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To estimate the relationship between adherence to nurse recommendations about where to seek care and expenditures for health-care services received by callers to a Nurse HealthLine telephone-based triage programme.
Health-care utilization and claims data from callers to the Nurse HealthLine were included. Adherent callers were those who followed the nurse recommendations, while those who did not were classified as non-adherent. Programme-related savings were estimated using differences in downstream health-care expenditures between adherent and non-adherent callers after using multivariate modelling to adjust for between-group differences.
Fifty-five per cent of callers were adherent. Nurses were over three times as likely (41% vs. 13%) to recommend seeking a higher level of care (e.g. emergency room vs. urgent care). Regression analyses showed that the impact of getting members to the appropriate place of care was associated with significant annual savings of $13.8 million (P < 0.05), attributable mostly to Medicare, generating a positive return on investment of $1.59.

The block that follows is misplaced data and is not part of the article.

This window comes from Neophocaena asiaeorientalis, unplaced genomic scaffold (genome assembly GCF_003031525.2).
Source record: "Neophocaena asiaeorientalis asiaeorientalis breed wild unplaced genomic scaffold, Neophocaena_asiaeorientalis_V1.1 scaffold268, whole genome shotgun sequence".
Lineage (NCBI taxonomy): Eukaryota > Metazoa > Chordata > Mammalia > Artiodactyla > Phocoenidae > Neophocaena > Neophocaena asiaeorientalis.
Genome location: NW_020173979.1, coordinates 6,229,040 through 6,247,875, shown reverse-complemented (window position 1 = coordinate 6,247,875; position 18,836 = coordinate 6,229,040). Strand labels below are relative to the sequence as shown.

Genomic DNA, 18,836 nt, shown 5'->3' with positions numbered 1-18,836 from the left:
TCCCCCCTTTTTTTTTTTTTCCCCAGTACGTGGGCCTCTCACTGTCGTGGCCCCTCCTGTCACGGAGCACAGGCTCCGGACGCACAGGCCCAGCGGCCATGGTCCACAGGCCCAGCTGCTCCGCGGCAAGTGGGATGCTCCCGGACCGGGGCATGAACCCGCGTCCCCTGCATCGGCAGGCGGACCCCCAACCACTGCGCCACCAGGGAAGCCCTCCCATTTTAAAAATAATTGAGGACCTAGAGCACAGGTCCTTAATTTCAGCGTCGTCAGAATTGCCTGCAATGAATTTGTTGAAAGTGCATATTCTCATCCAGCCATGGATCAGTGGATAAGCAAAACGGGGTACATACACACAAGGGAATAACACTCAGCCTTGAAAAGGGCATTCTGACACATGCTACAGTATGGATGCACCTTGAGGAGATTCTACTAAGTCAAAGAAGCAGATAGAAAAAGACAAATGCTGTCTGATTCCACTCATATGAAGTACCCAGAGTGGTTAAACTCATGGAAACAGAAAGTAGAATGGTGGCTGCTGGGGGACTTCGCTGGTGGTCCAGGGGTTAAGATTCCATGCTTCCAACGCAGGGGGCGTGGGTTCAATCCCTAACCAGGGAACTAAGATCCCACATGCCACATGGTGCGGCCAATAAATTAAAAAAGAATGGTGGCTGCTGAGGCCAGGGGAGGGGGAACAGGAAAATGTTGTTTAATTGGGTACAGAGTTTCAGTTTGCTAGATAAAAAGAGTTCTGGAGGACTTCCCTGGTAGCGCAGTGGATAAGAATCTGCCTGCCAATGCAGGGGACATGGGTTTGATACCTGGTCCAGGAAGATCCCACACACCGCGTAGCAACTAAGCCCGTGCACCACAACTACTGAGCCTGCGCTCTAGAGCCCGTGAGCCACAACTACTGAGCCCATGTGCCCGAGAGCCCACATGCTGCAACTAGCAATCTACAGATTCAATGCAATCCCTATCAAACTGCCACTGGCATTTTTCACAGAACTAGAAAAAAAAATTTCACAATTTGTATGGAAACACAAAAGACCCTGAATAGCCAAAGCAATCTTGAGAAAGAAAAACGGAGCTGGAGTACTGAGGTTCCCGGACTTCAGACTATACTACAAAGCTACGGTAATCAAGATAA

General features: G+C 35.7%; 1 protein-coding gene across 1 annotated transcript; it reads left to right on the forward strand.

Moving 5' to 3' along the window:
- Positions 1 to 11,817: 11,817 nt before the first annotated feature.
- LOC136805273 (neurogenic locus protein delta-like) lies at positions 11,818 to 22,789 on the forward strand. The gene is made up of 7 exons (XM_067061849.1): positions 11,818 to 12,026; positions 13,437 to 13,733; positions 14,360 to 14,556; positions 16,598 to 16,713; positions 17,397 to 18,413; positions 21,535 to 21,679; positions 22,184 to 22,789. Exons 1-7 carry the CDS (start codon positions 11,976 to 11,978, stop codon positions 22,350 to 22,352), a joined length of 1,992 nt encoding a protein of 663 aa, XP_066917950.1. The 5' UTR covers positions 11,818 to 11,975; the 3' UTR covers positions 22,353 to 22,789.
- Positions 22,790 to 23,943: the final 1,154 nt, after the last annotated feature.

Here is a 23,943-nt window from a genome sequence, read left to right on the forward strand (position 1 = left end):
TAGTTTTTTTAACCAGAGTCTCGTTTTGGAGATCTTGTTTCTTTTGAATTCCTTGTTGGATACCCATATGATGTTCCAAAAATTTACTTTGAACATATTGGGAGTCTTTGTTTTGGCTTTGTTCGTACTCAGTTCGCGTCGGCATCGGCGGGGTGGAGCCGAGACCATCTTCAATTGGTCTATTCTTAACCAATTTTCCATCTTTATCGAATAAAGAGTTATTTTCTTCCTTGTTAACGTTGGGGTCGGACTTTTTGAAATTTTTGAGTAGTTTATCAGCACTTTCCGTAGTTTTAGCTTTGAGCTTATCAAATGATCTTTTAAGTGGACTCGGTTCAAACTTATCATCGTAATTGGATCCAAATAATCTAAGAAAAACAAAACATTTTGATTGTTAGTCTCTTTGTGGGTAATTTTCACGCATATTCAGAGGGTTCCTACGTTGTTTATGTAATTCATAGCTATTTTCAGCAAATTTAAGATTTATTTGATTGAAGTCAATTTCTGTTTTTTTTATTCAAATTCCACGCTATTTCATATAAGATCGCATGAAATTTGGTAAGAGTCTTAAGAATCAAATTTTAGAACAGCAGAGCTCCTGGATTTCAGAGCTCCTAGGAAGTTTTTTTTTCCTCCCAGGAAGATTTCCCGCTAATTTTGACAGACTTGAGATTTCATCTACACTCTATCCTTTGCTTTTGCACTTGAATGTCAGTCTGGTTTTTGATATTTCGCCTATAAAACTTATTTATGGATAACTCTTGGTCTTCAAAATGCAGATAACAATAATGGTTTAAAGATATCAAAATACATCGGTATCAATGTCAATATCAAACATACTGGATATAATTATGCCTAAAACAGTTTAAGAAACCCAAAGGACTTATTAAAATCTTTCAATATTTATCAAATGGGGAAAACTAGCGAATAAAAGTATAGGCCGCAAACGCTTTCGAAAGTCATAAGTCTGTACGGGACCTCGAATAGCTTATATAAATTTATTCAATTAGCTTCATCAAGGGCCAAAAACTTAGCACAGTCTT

This is the first known Nurse HealthLine triage programme exclusively for Medicare beneficiaries with supplemental coverage.
Implications for nursing management
Nurse managers should consider promoting telephone-based triage programmes as complementary to clinical nursing, which has a direct impact on health-care utilization and costs.